College Mentoring Programs Evaluation
Advocates for college equity needed an assessment of mentoring programs’ impact.
A college degree can significantly enhance an individual’s employment and lifetime earning potential. But this life-changing opportunity is less available to historically underrepresented students, who enter higher education and graduate at lower rates. Mentoring programs exist to help close the college gap for students of color from low-income and marginalized communities, but not enough is known about which types of programs and supports are most effective.
NORC took a deep dive into three college mentoring programs.
To address the problem of unequal college access and completion, NORC at the University of Chicago undertook a first-of-its-kind study for the ECMC Foundation to explore what kinds of mentoring services are the most promising. The findings will inform ECMC’s funding decisions.
NORC first conducted a literature scan of existing college mentoring programs and coaching services for students from underserved backgrounds. Next, NORC looked closely at three ECMC grantee mentoring programs, each with a different approach:
- College Crusade of Rhode Island offers face-to-face mentoring.
- Beyond 12 provides virtual mentoring.
- One Million Degrees provides a hybrid mentoring model with both face-to-face and virtual components.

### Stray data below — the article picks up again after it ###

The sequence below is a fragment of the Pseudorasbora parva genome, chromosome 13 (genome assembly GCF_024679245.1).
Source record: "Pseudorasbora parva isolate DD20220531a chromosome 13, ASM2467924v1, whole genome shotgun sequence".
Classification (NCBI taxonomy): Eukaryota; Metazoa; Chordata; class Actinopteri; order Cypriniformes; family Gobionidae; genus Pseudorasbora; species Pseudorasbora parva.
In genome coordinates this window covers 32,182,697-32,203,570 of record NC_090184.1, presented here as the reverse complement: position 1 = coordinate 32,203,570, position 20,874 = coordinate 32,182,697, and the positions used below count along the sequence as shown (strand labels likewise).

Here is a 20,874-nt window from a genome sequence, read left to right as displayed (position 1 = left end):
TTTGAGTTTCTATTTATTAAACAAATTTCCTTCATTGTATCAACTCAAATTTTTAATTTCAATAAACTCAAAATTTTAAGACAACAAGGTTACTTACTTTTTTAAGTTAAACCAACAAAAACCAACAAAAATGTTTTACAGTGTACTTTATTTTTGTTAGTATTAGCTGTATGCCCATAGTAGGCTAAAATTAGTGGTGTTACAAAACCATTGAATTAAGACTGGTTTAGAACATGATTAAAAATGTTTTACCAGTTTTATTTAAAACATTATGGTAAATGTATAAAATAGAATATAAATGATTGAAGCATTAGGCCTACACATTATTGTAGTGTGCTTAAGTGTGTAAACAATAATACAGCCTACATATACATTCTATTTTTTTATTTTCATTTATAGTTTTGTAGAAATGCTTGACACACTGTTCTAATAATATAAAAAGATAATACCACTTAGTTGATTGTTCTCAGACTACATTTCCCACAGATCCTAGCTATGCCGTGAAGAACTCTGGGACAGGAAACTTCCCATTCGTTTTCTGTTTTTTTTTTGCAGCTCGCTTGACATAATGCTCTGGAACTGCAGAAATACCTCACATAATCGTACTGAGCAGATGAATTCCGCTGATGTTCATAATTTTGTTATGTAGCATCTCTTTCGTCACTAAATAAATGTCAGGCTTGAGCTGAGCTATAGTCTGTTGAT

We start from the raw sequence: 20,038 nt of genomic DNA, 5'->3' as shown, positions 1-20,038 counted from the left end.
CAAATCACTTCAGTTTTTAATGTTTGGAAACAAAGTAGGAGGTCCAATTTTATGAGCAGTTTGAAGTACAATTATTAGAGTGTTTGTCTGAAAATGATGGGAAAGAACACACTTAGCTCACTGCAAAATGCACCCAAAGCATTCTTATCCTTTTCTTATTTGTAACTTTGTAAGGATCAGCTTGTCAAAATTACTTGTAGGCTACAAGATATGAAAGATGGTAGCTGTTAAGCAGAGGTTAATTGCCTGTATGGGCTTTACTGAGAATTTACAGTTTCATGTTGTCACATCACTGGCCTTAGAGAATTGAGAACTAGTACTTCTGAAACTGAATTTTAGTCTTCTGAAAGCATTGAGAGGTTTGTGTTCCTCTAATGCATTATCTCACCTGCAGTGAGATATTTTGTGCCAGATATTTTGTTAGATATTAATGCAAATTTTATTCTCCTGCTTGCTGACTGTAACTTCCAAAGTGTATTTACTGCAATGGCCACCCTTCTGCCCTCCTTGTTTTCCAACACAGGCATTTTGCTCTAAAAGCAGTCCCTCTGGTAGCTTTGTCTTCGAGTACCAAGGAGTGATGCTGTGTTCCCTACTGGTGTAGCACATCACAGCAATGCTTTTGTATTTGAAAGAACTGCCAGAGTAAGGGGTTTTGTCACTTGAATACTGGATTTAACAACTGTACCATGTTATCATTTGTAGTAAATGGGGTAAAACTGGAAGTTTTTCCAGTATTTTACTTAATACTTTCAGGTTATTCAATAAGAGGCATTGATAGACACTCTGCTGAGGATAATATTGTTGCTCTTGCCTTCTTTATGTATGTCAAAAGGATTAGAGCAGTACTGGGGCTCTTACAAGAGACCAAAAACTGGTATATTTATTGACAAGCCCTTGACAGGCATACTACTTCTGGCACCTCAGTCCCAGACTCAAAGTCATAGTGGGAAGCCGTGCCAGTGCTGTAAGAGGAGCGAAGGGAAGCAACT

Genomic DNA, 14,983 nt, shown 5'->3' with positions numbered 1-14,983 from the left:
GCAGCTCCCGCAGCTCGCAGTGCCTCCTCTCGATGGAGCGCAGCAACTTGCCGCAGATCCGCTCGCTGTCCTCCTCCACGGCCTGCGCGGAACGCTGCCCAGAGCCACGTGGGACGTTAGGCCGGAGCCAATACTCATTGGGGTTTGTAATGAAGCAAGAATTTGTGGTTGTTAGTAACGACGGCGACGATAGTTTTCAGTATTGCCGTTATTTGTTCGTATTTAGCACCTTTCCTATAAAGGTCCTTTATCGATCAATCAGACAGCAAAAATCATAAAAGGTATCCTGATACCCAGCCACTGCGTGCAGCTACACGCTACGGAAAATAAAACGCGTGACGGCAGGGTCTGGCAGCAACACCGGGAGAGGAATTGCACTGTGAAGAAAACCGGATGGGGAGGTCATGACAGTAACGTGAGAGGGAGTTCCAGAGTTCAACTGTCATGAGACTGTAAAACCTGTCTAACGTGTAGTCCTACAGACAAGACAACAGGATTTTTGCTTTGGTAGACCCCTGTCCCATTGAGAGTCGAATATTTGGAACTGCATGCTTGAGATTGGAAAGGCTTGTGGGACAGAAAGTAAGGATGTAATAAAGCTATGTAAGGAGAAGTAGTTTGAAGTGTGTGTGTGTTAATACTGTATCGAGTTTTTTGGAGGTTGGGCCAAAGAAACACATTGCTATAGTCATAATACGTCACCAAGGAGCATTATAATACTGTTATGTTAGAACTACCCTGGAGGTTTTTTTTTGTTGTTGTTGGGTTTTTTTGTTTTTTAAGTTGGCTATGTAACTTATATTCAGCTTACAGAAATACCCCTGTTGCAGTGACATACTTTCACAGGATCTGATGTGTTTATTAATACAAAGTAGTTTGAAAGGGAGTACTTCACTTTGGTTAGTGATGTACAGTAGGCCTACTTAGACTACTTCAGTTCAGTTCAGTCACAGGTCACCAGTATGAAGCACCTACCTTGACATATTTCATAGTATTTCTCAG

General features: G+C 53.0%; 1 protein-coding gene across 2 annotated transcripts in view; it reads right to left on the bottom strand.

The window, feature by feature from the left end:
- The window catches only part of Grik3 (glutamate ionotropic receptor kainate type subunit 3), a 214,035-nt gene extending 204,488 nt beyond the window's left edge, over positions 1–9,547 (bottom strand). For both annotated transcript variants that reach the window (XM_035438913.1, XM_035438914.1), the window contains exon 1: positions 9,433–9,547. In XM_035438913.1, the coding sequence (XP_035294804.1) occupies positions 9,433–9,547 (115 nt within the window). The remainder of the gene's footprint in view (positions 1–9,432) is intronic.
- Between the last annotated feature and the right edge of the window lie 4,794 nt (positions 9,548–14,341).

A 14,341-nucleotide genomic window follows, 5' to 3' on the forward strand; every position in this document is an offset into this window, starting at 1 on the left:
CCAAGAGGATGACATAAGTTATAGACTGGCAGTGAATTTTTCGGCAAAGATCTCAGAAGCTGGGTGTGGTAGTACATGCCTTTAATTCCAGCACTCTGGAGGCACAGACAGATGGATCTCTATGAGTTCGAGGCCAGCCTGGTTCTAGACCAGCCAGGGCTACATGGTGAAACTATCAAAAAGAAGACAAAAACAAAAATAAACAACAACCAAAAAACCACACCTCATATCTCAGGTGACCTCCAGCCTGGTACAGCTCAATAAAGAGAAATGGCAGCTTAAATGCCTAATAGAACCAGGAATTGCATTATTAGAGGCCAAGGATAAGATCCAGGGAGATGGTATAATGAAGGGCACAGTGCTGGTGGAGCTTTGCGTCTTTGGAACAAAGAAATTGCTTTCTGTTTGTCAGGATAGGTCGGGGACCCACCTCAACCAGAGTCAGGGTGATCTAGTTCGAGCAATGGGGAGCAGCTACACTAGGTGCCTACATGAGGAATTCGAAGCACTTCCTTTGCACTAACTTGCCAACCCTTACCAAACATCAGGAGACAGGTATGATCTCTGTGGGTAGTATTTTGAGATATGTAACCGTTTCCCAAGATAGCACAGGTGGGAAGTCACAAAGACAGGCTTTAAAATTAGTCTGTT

Using retrospective administrative data, including comparisons to students not in mentoring programs, NORC set out to determine how the main components of each program predict student success. NORC also wanted to know if impacts vary by student population and how much the program's intensity influences results.
NORC’s research provides solid evidence that mentoring programs aid success.
The study found that student persistence in two-year programs using virtual and hybrid delivery modes is associated with increased persistence rates. The virtual model is associated with substantial positive impacts on two-year degree program completion. Program staff and students report that a good relationship between mentor and mentee is vital to successful outcomes. Ideally, the mentor provides the mentee with the agency, support, and confidence to solve problems on their own so they can succeed in college.
The most effective programs are well-funded, offer comprehensive support, and maintain frequent, close communication with students. Developing a universally recognized definition of mentoring would be helpful.